March 6, 2017

NYTimes Picks

House Republicans Unveil Plan to Replace Health Law (20170306)

The provision that creates a 30% barrier to reentry into the health insurance market virtually guarantees that, over time, with vicissitudes of employment and unexpected expenses, fewer and fewer people will have insurance and that those who do will be sicker and sicker. In other words, it legislates a death spiral in the individual market, at the same time that eliminating the requirement that large employers offer coverage to full-time employees forces more people on to it. It would be hard to devise anything more certain to reduce coverage and still call it a national health care plan. It will be interesting to see if major insurers remain silent or speak up against this planned rapid, destructive contraction of their industry.

First, Sex Ed. Then Death Ed. (20170219)

Before adding Death Ed. to Sex Ed., how about reviving Civics Ed., before we lose both and Science Ed. in the bargain.


August 2, 2000

Baja, San Quintin

Baja, San Quintin To the left is VANITY...
And her name is MARGARITA.

She's the reason I have very few pictures from a recent camping trip to Baja California, to San Quintin, except that she's in them. I planned to photograph the place, the people, the wildlife, the incredible Baja sea and landscape. But every time I went for the camera, there she was. She pleaded. She insisted. She demanded. She jumped up and ran to get in the way. She stamped her feet and got very, very angry. It's just that, from her perspective, any use of film other than on herself seemed an outrageous waste of time, money, and opportunity--her time, her money, her opportunity. She's working on a set of photo albums for when she's 80. So she can't stand the idea of missing a chance, any chance, to see then what she looked like right now, and right now, and right now, and right now. Beauty fades with each passing minute....

Margarita is my wife, so I'm in no position to argue. Besides, there's no arguing with Russian women once they're set. "No" is meaningless, just an empty sign of some vast, vague and entirely irrelevant male conspiracy against all things that really matter, especially personal vanity, its endless accoutrements and attendant privileges. And since she's also my venture capitalist, supporting me in and other web adventures, who am I to say she can't have a page or two of flattering photos of herself? Believe me, just starting to post these photos is already making my life much easier.

Three of us took a week off and drove down to San Quintin on a whim...Margarita's whim, needless to say. Our friend Lucio (more recently "One must imagine Sisyphus happy" at had been traveling back and forth to Baja for some time, staying in various places and basically enjoying solitude, meditation, his books, and his writing. But as he was about to start another hermit stint, he made the mistake of hinting that Margarita might want to come along. She leapt for it, or maybe it was her hint in the first place. In any event, it would be a chance to realize her favorite English phrase since arriving in America nine years ago. "Let's go... let's go... let's go." Somehow I suspect that's her favorite phrase in any language.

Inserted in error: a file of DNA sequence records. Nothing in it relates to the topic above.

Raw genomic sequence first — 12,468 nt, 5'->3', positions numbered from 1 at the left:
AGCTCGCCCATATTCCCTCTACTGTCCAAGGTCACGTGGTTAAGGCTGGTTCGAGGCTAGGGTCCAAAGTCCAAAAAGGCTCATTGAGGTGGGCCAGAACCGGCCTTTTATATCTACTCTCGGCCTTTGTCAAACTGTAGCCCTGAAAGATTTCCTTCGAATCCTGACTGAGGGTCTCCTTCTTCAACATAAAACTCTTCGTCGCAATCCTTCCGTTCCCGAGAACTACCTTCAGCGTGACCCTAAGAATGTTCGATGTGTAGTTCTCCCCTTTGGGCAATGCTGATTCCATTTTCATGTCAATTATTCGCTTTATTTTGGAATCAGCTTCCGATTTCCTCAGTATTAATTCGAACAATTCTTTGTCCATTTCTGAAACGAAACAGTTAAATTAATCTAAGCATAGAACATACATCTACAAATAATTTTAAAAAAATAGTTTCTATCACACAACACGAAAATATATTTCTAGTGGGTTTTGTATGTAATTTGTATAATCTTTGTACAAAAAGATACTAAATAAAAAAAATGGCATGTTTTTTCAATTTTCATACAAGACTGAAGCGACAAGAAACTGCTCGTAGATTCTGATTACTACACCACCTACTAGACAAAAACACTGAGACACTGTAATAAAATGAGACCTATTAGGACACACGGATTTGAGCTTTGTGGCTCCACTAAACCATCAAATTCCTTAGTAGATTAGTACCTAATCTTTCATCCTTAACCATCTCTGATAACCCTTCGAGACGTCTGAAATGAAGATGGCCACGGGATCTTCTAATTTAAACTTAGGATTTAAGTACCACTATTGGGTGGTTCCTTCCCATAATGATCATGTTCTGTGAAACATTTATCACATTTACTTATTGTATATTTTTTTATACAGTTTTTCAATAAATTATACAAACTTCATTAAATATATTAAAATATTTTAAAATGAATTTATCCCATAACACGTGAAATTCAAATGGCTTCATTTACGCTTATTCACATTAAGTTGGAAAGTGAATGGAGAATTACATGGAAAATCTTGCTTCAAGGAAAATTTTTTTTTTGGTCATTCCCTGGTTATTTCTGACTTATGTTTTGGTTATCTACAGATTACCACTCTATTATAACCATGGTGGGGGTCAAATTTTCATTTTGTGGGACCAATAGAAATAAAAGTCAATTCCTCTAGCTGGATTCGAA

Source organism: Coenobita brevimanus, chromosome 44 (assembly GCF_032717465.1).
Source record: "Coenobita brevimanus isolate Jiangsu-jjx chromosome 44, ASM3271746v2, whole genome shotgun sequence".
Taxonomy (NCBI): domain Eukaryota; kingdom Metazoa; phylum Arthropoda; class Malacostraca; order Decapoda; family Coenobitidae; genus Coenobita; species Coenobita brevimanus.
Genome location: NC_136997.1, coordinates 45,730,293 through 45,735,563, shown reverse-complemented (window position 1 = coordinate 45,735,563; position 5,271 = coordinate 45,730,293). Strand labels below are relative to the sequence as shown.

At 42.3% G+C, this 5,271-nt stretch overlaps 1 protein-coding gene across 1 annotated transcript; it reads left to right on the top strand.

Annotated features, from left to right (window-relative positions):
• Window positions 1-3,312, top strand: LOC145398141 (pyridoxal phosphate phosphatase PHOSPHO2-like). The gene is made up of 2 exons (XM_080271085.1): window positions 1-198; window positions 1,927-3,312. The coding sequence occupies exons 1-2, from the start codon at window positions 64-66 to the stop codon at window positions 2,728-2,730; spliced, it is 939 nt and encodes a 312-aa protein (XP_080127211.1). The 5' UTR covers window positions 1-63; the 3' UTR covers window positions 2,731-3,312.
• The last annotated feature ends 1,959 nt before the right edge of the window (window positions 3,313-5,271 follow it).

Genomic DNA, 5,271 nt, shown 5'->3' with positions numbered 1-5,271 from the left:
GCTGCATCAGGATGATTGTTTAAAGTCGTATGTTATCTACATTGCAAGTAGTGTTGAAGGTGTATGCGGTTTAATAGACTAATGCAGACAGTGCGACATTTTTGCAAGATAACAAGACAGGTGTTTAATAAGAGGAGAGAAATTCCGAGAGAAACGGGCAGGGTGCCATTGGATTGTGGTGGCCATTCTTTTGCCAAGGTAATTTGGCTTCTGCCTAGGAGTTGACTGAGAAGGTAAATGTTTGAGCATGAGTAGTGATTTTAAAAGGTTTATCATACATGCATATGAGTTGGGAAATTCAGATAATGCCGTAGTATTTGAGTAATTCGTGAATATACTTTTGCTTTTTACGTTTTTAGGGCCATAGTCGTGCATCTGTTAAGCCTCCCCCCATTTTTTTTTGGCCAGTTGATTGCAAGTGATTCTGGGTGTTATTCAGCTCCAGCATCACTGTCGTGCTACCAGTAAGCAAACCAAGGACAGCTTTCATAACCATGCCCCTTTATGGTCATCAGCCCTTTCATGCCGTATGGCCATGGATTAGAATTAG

Baja, San Quintin

Of course, there were complications. Lucio confessed he had second thoughts, half-wishing he hadn't offered to take Margarita, assuming he ever really did. There was simply no way that going down to Baja with Ms. Letsgo was going to be either simple or peaceful. But there was no backing out. And so I had to go, too, for full measure and to serve as a buffer between Lucio's dream of solitude and Margarita's urge to go on and on and on. Nice solution all around, but before we came up with it we made the mistake of trying to talk her out of going, telling her there'd be absolutely nothing to do where we were going, that Lucio just wanted to play hermit, that she'd be bored. Of course, she didn't believe any of it and got furious and hurt and furious again.

Continue reading Baja, San Quintin

February 24, 2017

GOP Healthcare and the Social Contract

Republican harping on God and Freedom, representing Government as a fairly unabashed evil, would have us forget the fundamental analysis of the Social Contract theorists that undergirded our founding generation's political understanding.

The fault of perfect Liberty is that it is unenjoyable, incommensurate with Life and the pursuit of Happiness, in the State of Nature. God may endow these unalienable Rights, but it is men who must secure them by banding together, consenting to renounce perfect Liberty to institute Governments.

This understanding is inscribed right in the Declaration of Independence:

"We hold these truths to be self-evident, that all men are created equal, that they are endowed by their Creator with certain unalienable Rights, that among these are Life, Liberty and the pursuit of Happiness. -- That to secure these rights, Governments are instituted among Men, deriving their just powers from the consent of the governed."

Republicans would have us remember the first part and forget the dash-bound second part. The absolute Freedom for each to choose and tailor their own healthcare is incommensurate with Life and the pursuit Happiness for all. Such a heedless absolute Freedom is nothing to which all would consent as a legitimating end of government. Republican healthcare would cast us back toward the State of Nature, which Thomas Hobbes represented as a "war of every man against every man,' wherein human life is "solitary, poor, nasty, brutish, and short."

(Comment on Paul Krugman, "Death and Tax Cuts"


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from Old Doggie Co
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